255 pages, 15 plates with 18 b/w photos
A Yale-educated Renaissance man, S. Dillon Ripley was a "courtly, determined, hugely ambitious, energetic, funny, and colorful ornithologist, conservationist, and cultural standard-bearer" who led the Smithsonian Institution for twenty years, during its greatest period of growth. During his watch, from 1964 to 1984, the SI added eight new museums and seven new research centers and began publication of the Smithsonian magazine. It was Ripley's vision that transformed "the nation's attic" from a dusty archive to a vibrant educational and cultural institution, just as he had transformed Yale's Peabody museum before it.
Prior to his career at the SI, and running parallel with it for the rest of his life, was Ripley's work as an ornithologist, begun in New Guinea in the 1930s, continued through his PhD from Harvard in 1943, and culminating in his landmark thirty-year project documenting the bird life of India. His lifelong passion for ornithology led him to positions of leadership in worldwide nature conservation.
In the midst of these endeavors he was recruited in 1944 to the Office of Strategic Services, a Yalie club at the outset that became the forerunner of the modern CIA. Posted to Ceylon, he recruited and ran agents who reported from and infiltrated Japanese-held Southeast Asia.
Roger D. Stone worked with Ripley on the board of the World Wildlife Fund. He has access to the Ripley family's archives and photos, as well as to the voluminous archives at the Smithsonian and the National Archives, and to over forty hours of transcribed interviews, conducted with Ripley at the Smithsonian.
"Stone has produced a riveting biography of the man who held for two decades 'the world's top cultural job.' He shows how Ripley navigated the period's mood swings with numerous firsts, such as reaching multiracial crowds with the Folklife Festival."
– Stephen H. Grant, author of Collecting Shakespeare: The Story of Henry and Emily Folger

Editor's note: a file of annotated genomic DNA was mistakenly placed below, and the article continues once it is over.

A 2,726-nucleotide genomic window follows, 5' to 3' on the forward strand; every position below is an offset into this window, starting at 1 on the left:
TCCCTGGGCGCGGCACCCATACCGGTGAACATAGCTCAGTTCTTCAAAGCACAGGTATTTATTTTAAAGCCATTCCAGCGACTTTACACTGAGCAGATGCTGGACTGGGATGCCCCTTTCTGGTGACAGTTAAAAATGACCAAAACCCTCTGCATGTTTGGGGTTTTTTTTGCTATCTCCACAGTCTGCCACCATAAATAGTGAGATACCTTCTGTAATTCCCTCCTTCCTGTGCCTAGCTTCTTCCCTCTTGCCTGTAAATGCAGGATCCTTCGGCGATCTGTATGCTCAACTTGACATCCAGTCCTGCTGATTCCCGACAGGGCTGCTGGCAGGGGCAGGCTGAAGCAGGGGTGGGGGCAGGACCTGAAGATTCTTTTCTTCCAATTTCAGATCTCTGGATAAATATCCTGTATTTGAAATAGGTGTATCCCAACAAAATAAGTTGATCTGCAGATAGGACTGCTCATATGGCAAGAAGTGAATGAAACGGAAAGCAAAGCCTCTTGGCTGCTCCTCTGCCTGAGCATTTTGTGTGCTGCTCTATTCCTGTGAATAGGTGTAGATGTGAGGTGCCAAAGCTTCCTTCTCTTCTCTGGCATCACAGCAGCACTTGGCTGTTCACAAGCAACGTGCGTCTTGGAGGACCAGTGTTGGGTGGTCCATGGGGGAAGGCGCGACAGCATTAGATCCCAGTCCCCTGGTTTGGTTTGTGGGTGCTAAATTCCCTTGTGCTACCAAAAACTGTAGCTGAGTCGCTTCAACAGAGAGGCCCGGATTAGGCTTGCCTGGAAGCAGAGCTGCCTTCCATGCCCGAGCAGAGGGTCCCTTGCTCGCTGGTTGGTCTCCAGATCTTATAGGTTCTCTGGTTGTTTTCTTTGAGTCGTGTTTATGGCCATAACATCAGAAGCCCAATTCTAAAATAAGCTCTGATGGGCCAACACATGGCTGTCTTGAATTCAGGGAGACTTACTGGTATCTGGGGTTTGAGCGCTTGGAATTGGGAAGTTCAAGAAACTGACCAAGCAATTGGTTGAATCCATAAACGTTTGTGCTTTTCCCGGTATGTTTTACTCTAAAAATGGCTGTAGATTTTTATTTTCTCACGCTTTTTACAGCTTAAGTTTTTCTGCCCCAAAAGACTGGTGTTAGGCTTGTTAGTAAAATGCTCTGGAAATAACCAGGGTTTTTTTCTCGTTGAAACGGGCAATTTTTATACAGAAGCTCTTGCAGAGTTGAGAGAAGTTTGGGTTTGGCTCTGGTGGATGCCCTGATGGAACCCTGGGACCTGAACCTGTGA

"Dillon Ripley, a star in the firmament of twentieth-century scholars and naturalists, was for twenty years an imaginatively effective secretary of the Smithsonian Institution. Roger Stone, one of a host of talented friends and admirers, has written the memoir that Dillon Ripley, because of illness, could not complete [...] Stone's admirably relentless scholarship celebrates just how much fun it could be 'to go for a walk with Ripley,' as observed by one of Dillon Ripley's contemporaries."
– George Woodwell, founder of the Woods Hole Research Center and former chairman for the National Council of the World Wildlife Fund
Foreword, by Tom Lovejoy
- Growing Up Golden
- Birds of Many Feathers
- Asian and Other Adventures
- Pleasantly Busy in New Haven
- Defining a New Culture
- Displaying the Nation’s Art
- Media Ventures and Scholarly Triumph
- Building Smithsonian U.
- Waves of Complaints
- Science and Conservation
- Retiring the Crown
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Roger D. Stone is a former correspondent and bureau chief for Time magazine, former president of the Center for Inter-American Relations, director and president of the Sustainable Development Institute, and a board member of the World Wildlife Fund, where he served with Dillon Ripley. He is the author of six previous books. He lives in Washington, DC.